I'm not so sure. Maybe I just didn't notice his outrageous stuff in the mid-1980s, but I would almost swear that he seemed like a normal thoughtful speaker and writer. But at some point (1990? 1991?) he seemed to go off the deep end in a big way. Maybe this was some sort of cynical calculation, but it doesn't seem like it.

I don't think it's at all unreasonable to say that the entire Molotov-Ribbentrop Non-Agression Pact was a "friendly" pact for a while.

I think it is, actually, and the Poles would be wrong. [Understandly so, but wrong nonetheless]. It was an agreement of mutual convenience that was, AFAIK, a temporizing move in the inevitable war that both Hitler and Stalin anticipated, expected and prepared for. Barbarossa caught Stalin by surprise only because he was unprepared for treachery that soon; he was anticipating the war in about five to ten years down the line IIRC.

In fact, if memory serves even more tenuously, Stalin was convinced that Hitler had been duped by the Nazi-Soviet Pact and therefore that he would be the one to betray it and crush the upstart fascists -- if they didn't shatter themselves on the other capitalists first. He was constitutionally incapable (at least until the Wehrmacht crossed into the Ukraine) of understanding that Hitler was an even more devious, untrustworthy little sh** than he, which led to the collapse of the Red Army in June '41.

I'll grant you that it was as "friendly" as either Stalin or Hitler knew how to be, but that's setting the bar far below anything I'd be comfortable using in quotidian life (or historical analysis).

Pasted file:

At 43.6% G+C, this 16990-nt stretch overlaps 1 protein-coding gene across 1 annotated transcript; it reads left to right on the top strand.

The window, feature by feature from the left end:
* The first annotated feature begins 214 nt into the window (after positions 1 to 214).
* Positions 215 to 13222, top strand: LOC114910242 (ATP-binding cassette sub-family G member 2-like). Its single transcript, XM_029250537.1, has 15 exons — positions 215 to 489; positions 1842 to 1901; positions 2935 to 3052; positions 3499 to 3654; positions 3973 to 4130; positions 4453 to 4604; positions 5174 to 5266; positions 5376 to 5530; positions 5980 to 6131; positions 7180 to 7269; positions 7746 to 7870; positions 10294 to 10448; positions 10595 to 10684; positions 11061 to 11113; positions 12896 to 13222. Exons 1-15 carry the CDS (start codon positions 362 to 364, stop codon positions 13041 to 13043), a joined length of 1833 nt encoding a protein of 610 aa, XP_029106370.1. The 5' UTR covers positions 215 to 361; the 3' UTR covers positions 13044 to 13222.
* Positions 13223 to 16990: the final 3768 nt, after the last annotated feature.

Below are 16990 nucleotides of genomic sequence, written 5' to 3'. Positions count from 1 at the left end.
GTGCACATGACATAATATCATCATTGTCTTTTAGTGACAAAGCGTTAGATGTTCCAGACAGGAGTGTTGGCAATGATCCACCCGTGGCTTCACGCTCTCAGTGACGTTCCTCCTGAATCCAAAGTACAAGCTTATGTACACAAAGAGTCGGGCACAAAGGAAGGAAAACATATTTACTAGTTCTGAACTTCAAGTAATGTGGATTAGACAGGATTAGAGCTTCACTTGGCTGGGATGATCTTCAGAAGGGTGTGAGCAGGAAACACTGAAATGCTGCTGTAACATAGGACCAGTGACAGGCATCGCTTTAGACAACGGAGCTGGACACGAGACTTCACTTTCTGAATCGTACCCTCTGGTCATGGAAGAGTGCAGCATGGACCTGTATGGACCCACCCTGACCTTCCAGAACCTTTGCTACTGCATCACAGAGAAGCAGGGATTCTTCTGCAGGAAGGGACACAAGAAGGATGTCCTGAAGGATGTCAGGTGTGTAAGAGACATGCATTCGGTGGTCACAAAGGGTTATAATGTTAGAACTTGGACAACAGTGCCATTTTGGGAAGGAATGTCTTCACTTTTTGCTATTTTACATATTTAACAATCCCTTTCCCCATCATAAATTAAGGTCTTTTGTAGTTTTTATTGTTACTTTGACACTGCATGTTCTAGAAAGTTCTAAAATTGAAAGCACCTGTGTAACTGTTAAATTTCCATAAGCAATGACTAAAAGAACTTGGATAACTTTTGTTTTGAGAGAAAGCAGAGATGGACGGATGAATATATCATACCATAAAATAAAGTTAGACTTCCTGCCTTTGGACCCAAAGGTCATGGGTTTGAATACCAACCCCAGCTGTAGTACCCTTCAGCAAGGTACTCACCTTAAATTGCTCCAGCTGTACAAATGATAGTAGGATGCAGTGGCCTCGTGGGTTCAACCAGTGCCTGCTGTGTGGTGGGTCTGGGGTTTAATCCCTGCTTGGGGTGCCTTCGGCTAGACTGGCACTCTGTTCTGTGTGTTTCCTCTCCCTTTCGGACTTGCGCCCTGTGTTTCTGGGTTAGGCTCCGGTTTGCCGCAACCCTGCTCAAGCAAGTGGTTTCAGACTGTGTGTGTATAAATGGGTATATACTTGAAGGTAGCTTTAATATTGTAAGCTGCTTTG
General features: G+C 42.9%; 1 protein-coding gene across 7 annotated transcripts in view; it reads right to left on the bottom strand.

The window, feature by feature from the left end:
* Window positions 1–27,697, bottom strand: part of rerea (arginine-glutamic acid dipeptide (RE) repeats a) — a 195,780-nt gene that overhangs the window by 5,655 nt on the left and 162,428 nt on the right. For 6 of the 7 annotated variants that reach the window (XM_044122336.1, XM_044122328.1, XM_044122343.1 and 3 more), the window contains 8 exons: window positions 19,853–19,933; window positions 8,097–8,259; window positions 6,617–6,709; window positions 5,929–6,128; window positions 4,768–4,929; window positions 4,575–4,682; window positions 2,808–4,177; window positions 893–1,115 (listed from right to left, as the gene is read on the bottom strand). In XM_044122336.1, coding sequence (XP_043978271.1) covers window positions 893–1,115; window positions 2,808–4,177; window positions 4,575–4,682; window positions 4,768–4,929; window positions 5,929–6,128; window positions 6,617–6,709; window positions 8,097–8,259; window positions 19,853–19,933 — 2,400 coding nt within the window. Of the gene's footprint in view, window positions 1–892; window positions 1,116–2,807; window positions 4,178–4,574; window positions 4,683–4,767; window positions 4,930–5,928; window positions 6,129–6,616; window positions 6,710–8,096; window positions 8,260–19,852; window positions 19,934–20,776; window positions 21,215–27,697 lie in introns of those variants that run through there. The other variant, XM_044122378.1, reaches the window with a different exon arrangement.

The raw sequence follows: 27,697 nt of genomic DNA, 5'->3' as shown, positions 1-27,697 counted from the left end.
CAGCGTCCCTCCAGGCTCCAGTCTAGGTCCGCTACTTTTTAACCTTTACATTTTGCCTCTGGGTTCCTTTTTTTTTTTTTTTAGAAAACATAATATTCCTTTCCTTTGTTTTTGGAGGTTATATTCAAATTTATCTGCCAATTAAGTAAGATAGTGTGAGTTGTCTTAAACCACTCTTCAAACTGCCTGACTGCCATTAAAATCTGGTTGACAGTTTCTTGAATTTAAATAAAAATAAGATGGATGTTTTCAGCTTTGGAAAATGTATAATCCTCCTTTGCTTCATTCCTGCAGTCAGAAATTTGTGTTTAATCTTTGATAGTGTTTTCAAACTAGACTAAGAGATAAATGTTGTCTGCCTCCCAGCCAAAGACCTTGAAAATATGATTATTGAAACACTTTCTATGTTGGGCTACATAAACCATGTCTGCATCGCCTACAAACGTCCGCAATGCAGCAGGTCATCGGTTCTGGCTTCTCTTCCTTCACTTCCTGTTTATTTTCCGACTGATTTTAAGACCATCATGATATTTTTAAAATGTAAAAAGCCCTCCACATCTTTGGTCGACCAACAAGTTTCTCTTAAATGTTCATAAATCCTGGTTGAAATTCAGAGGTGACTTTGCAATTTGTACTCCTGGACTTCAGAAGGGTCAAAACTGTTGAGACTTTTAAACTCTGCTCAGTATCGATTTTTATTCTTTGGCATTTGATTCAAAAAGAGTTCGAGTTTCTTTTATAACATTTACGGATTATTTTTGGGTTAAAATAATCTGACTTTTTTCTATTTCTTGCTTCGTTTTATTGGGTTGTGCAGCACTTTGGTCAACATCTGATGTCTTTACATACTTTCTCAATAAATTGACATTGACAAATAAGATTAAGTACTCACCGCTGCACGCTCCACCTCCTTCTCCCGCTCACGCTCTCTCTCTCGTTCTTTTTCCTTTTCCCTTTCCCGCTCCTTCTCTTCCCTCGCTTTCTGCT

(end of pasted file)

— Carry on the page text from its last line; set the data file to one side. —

Maybe I just didn't notice his outrageous stuff in the mid-1980s, but I would almost swear that he seemed like a normal thoughtful speaker and writer.

Take a look at the link, Sebastian.

Remember that Buchanan planned to challenge Bush for the Republican nomination in 1992. (He got about a third of the primary vote, and was endorsed by National Review). Is it likely that he would suddenly adopt dramatic and extreme views in 1990-1?

But you still might find the link interesting.

Ach. Ok, he's always been about the same breed of nutball. I knew that he'd been isolationist and a racist to some minor degree, but that was...I think I need a shower. Some of those quotes, stripped of context, could concievably be portrayed as saying something they're not, but others are indications of nuttery.

And I suggested last fall that perhaps my Uncle Bob was a "Pat Buchanan Republican". I feel now that an apology is in order.